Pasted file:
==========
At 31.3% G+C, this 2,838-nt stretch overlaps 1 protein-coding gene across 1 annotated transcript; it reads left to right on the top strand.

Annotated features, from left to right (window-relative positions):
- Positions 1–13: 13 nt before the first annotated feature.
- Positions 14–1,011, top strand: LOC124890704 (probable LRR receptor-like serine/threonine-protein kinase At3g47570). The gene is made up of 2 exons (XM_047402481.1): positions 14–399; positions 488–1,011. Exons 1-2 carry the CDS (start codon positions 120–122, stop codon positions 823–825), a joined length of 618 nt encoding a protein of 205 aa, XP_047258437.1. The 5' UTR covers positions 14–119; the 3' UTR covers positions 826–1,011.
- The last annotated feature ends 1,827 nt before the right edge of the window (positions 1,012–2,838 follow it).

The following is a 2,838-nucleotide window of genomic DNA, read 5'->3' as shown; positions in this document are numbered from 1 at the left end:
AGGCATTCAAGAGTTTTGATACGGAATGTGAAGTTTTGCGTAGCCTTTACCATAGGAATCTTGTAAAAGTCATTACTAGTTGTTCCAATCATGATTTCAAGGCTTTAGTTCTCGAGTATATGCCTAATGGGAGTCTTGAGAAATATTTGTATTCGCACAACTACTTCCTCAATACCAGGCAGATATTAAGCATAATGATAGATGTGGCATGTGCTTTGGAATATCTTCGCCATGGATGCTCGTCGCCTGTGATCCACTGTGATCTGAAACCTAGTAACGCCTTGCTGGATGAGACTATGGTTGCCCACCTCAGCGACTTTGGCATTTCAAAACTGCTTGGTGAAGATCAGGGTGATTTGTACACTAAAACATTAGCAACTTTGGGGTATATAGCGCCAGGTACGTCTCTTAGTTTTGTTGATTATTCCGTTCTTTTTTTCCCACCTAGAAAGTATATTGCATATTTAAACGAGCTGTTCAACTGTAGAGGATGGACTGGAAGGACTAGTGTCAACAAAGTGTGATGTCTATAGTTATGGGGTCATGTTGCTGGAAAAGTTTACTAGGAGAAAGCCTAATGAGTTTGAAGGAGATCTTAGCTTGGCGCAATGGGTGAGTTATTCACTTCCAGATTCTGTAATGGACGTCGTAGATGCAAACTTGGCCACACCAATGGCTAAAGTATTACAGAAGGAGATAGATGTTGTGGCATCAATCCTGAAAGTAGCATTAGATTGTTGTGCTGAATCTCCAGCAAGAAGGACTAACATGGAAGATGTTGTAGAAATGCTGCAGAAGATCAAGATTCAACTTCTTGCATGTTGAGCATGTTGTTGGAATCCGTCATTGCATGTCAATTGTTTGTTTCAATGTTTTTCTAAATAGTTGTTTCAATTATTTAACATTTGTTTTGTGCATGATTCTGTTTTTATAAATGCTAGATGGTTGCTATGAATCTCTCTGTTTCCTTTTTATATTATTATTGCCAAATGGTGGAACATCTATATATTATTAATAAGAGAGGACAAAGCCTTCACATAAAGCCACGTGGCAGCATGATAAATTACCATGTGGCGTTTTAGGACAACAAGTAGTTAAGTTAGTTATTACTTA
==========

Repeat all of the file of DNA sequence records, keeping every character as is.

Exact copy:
At 31.3% G+C, this 2,838-nt stretch overlaps 1 protein-coding gene across 1 annotated transcript; it reads left to right on the top strand.

Annotated features, from left to right (window-relative positions):
- Positions 1–13: 13 nt before the first annotated feature.
- Positions 14–1,011, top strand: LOC124890704 (probable LRR receptor-like serine/threonine-protein kinase At3g47570). The gene is made up of 2 exons (XM_047402481.1): positions 14–399; positions 488–1,011. Exons 1-2 carry the CDS (start codon positions 120–122, stop codon positions 823–825), a joined length of 618 nt encoding a protein of 205 aa, XP_047258437.1. The 5' UTR covers positions 14–119; the 3' UTR covers positions 826–1,011.
- The last annotated feature ends 1,827 nt before the right edge of the window (positions 1,012–2,838 follow it).

The following is a 2,838-nucleotide window of genomic DNA, read 5'->3' as shown; positions in this document are numbered from 1 at the left end:
AGGCATTCAAGAGTTTTGATACGGAATGTGAAGTTTTGCGTAGCCTTTACCATAGGAATCTTGTAAAAGTCATTACTAGTTGTTCCAATCATGATTTCAAGGCTTTAGTTCTCGAGTATATGCCTAATGGGAGTCTTGAGAAATATTTGTATTCGCACAACTACTTCCTCAATACCAGGCAGATATTAAGCATAATGATAGATGTGGCATGTGCTTTGGAATATCTTCGCCATGGATGCTCGTCGCCTGTGATCCACTGTGATCTGAAACCTAGTAACGCCTTGCTGGATGAGACTATGGTTGCCCACCTCAGCGACTTTGGCATTTCAAAACTGCTTGGTGAAGATCAGGGTGATTTGTACACTAAAACATTAGCAACTTTGGGGTATATAGCGCCAGGTACGTCTCTTAGTTTTGTTGATTATTCCGTTCTTTTTTTCCCACCTAGAAAGTATATTGCATATTTAAACGAGCTGTTCAACTGTAGAGGATGGACTGGAAGGACTAGTGTCAACAAAGTGTGATGTCTATAGTTATGGGGTCATGTTGCTGGAAAAGTTTACTAGGAGAAAGCCTAATGAGTTTGAAGGAGATCTTAGCTTGGCGCAATGGGTGAGTTATTCACTTCCAGATTCTGTAATGGACGTCGTAGATGCAAACTTGGCCACACCAATGGCTAAAGTATTACAGAAGGAGATAGATGTTGTGGCATCAATCCTGAAAGTAGCATTAGATTGTTGTGCTGAATCTCCAGCAAGAAGGACTAACATGGAAGATGTTGTAGAAATGCTGCAGAAGATCAAGATTCAACTTCTTGCATGTTGAGCATGTTGTTGGAATCCGTCATTGCATGTCAATTGTTTGTTTCAATGTTTTTCTAAATAGTTGTTTCAATTATTTAACATTTGTTTTGTGCATGATTCTGTTTTTATAAATGCTAGATGGTTGCTATGAATCTCTCTGTTTCCTTTTTATATTATTATTGCCAAATGGTGGAACATCTATATATTATTAATAAGAGAGGACAAAGCCTTCACATAAAGCCACGTGGCAGCATGATAAATTACCATGTGGCGTTTTAGGACAACAAGTAGTTAAGTTAGTTATTACTTA